Next Monday night marks the first night of the eight day Jewish celebration, Passover (or Pesach as it is referred to in Hebrew). The traditional dinner known as the Seder usually takes place the first two evenings. DearSugar's lovely mom gave me a crash course in the strictly followed rules of the feast which celebrates the Exodus and freedom of the Israelite Jews from ancient Egypt. The Seder is similar to Thanksgiving with its importance of family custom and generations of tradition and one is supposed to walk away feeling as if they've been brought out of bondage and into freedom. Eating leavened foods (those that contain yeast or baking soda) is severely forbidden while foods that represent the bounty of spring (lamb, herbs, wine, egg, fruit, nuts, honey) are considered sacred. The meal begins with a reading from the Haggadah which is the narration of the Exodus and continues with the Seder plate. To see my invitation suggestions and the significance of each portion of the Seder, read more
When I think of Passover I picture the clean color combination of royal blue and white. I would make stark invites on either white or blue cardstock with a simple text along the following lines:
Miss PartySugar requests your presence at a traditional dinner to observe the Seder and the first night of Passover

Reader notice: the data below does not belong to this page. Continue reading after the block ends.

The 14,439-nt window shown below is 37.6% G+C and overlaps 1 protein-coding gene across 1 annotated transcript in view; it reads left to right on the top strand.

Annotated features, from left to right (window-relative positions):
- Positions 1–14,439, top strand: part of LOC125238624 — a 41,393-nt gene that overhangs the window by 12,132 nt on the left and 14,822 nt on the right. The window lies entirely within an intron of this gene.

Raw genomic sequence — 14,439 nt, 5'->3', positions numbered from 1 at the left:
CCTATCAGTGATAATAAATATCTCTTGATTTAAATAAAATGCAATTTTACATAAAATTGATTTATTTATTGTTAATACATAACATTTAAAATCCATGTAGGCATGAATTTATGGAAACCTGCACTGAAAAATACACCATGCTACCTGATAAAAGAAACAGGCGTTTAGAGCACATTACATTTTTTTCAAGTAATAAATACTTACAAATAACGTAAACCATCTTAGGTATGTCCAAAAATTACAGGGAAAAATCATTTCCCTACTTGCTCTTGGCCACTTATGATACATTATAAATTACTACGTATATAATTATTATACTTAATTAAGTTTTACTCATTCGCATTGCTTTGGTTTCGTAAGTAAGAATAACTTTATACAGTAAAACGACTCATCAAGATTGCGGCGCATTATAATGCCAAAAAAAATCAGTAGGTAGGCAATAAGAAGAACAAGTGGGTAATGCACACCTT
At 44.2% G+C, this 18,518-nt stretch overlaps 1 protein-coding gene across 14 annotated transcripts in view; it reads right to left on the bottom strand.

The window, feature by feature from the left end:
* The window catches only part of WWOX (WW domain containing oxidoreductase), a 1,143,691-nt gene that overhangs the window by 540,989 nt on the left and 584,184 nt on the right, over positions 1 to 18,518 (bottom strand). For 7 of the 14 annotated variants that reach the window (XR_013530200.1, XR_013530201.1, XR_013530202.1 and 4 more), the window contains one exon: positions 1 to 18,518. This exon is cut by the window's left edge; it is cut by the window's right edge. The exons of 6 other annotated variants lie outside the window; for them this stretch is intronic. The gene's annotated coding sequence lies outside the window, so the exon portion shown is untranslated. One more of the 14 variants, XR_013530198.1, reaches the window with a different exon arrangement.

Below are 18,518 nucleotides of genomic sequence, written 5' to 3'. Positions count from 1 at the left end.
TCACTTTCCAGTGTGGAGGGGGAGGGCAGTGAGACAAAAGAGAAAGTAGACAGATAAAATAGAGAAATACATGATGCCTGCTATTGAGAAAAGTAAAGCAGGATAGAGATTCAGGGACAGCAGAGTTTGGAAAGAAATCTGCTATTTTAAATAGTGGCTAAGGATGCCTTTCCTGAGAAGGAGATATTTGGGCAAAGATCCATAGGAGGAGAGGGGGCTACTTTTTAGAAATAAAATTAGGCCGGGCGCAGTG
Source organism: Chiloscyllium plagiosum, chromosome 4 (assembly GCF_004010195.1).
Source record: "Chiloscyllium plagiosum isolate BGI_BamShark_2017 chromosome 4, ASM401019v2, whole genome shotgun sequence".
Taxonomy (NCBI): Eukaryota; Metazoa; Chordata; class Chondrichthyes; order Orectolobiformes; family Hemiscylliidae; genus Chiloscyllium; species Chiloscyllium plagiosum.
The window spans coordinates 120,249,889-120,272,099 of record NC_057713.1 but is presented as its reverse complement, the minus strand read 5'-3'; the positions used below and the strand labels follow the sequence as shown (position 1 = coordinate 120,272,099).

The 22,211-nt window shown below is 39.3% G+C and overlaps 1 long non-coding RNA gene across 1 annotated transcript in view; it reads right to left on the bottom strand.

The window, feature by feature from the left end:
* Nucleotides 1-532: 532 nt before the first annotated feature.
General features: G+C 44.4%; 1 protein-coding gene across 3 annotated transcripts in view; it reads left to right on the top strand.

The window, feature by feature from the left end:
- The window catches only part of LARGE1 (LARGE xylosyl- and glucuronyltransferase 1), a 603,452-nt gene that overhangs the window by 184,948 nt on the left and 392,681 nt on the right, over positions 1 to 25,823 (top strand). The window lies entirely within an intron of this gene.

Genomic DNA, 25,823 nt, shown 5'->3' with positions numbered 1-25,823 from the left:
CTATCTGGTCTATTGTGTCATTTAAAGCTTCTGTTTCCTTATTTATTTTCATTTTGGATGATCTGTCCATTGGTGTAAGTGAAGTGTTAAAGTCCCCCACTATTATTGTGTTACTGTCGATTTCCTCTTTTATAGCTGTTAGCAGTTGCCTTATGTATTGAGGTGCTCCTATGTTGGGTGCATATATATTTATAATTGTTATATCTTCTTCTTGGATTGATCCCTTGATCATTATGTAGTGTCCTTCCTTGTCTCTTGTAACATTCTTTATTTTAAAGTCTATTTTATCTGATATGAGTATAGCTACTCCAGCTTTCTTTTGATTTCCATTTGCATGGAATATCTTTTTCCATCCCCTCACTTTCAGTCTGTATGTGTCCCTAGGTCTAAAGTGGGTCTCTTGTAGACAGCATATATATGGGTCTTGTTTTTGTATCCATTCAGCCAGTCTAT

Monday, April 2
7 o'clock pm
PartySugar's House, San Francisco
Send the invites in a dark blue envelope with the guests names written in metallic silver handwriting. I know it may be a little late to send a formal invitation through the mail and I would call each of your guests to personally request their attendance at your Seder. As the event falls on a Monday night, last minute invites are okay because rarely do people make important Monday evening plans. Make the conversation short and sweet by saying: Hi! This is PartySugar and I'm calling to see if you have dinner plans for next Monday night, April 2. I would love for you to join me in my celebration of Passover at 7 o'clock.
Understanding the Seder plate and the order in which the various dishes are consumed is essential to a successful and customary meal. Here is what each of the items signify:
Zeroa: The shank bone of a lamb. In ancient times lambs were sacrificed; the bone is a symbol of struggle and liberation -- that sacrifice is frequently the price of freedom.
Beitzah: The roasted egg, an additional temple sacrifice but it also symbolizes renewal and the cycle of life.
Matzo: The bread of haste at the beginning of the journey. Because there was no time to let it rise, it remains inert -- the essence of bread in its purest form.
Maror: Bitter herbs -- the sorrow of slavery. When one bites into horseradish or the more authentic rue, wormwood or chicory, tears spring to one's eyes. Piercy recommends a Passover salad of bitter greens such as arugula, chicory and endive.
Karpas: A vegetable, usually parsley, which represents spring and the seasons of the year and of life.
Charoset: Not originally part of the Passover plate, this chunky mixture of fruit, nuts and sweet wine was added later by rabbis who wanted something sweet to offset bitter herbs and also as a symbol of freedom.
How do you celebrate the Seder? Please share your family's traditions below. Tomorrow I'll be talking about the quintessential Passover meal so be sure to check back for the recipes.